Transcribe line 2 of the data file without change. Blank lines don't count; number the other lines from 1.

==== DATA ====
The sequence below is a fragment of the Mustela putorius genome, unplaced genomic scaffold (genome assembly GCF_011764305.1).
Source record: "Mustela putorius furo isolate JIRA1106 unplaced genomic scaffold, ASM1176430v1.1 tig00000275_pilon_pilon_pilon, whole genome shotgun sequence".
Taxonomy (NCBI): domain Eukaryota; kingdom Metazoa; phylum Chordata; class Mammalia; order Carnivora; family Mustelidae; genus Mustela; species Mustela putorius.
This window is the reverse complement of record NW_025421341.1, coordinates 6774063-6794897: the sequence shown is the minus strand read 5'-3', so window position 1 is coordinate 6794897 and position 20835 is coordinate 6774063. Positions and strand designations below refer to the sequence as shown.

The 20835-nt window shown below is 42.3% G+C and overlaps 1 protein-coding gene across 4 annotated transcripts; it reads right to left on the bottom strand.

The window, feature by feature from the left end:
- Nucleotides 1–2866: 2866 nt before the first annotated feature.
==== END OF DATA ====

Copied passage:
Source record: "Mustela putorius furo isolate JIRA1106 unplaced genomic scaffold, ASM1176430v1.1 tig00000275_pilon_pilon_pilon, whole genome shotgun sequence".